At long last, Aston Martin’s new generation DB11 has broken cover in Australia, after debuting in Geneva earlier in the year.
Aston Martin Asia Pacific marketing manager Kevin Wall said that the company has taken a thousand orders for the car since its reveal, with “several” down for potential Australian customers when the cars drop in September.
“We’re betting the house on this car,” Mr Wall said. “Our dealers in Australia have made major investments in the brand for the launch of this car.”
It’s a top-to-tail redo for one of the most iconic sports cars on the planet, though it hasn’t strayed too far from the formula that sets it apart from other premium marques.
Under the clamshell bonnet – a first for Aston Martin – lies a inhouse-developed 5.2-litre twin-turbo V12 engine, backed by a traditional eight-speed auto turning the rear tyres via an electronic limited-slip diff.
It makes 447kW and 600Nm, which is good for a 0-100km/h sprint of 3.9 seconds and a top whack of 322km/h.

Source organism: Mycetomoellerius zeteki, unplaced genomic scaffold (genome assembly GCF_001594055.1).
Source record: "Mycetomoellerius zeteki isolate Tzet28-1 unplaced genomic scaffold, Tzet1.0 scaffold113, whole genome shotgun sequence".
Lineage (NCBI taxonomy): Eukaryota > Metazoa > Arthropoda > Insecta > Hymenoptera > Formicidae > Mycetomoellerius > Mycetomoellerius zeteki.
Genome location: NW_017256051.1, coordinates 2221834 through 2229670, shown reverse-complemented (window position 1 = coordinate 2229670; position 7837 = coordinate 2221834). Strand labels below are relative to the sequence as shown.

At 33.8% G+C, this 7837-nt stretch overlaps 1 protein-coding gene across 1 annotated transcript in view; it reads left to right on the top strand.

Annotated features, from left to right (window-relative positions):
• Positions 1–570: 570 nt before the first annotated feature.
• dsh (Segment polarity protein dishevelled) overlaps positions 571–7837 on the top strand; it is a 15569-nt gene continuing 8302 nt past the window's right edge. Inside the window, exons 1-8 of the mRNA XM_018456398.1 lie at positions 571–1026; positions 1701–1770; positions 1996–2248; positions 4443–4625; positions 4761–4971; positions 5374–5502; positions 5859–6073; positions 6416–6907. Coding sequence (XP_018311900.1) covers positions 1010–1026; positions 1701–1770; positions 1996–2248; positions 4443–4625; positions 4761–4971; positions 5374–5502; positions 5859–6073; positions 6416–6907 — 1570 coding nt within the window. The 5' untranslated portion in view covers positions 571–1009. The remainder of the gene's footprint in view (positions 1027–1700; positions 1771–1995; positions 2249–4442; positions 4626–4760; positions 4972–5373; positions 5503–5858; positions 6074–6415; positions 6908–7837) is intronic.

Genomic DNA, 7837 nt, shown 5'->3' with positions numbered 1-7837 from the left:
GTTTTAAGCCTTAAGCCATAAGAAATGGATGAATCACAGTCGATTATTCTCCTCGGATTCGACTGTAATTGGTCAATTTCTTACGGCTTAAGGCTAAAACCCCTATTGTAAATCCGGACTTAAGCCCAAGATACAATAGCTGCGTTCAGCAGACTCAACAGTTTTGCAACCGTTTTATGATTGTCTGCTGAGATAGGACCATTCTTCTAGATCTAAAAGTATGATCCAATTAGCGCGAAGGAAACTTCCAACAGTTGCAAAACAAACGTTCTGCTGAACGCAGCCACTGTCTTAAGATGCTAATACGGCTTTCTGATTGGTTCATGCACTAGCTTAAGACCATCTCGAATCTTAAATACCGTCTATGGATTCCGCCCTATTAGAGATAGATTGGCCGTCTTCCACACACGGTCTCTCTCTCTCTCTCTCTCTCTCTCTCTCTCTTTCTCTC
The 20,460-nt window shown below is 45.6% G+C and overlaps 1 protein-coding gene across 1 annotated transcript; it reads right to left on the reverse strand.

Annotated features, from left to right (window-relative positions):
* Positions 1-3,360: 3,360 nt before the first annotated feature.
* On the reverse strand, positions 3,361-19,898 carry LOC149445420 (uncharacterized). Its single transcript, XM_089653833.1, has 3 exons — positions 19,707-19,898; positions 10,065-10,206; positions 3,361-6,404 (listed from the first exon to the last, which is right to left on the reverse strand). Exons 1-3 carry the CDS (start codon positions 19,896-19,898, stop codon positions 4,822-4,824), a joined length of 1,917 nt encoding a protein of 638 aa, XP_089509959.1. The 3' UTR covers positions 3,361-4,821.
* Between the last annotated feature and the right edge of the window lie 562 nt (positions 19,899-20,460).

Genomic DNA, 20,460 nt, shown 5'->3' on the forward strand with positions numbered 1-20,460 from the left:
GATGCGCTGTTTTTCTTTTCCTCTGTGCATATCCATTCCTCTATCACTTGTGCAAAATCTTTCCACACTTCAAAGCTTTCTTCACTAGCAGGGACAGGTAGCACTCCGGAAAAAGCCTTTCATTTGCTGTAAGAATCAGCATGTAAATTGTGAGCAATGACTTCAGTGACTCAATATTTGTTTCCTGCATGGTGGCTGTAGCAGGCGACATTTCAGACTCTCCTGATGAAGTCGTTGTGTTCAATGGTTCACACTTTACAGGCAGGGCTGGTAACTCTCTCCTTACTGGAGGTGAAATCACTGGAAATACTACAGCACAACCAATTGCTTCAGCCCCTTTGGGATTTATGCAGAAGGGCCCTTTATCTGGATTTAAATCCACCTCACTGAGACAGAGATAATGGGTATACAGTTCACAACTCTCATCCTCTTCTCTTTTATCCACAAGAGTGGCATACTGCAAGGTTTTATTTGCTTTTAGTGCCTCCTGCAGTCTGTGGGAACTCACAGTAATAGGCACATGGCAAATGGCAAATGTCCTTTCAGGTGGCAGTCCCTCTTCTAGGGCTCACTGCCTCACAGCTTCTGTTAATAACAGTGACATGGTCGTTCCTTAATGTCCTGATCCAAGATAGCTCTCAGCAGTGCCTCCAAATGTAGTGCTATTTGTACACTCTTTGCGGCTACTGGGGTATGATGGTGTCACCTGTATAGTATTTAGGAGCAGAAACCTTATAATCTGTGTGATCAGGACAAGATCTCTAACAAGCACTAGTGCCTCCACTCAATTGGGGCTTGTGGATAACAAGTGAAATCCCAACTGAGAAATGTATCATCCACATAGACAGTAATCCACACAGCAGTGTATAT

An extruded and bonded alloy chassis is reinforced with magnesium door frames and clad in aluminium and carbon fibre panels, while a comprehensive and pretty revolutionary aero makeover does away for the need for a visible rear spoiler.
Air is drawn in through ducts at the tops of the rear windows, passed theough the C-pillars and out of a slot that’s cut lengthways in the bootlid, creating a virtual Gurney flap.
The 2+2 coupe is 50mm longer than the now-discontinued DB9 – the DB10 name was snaffled by James Bond for his Spectre prototype that he crashed in Rome – yet comes in 15kg lighter at 1770kg.
The DB11 will start at a very particular $428,032 plus on-road costs.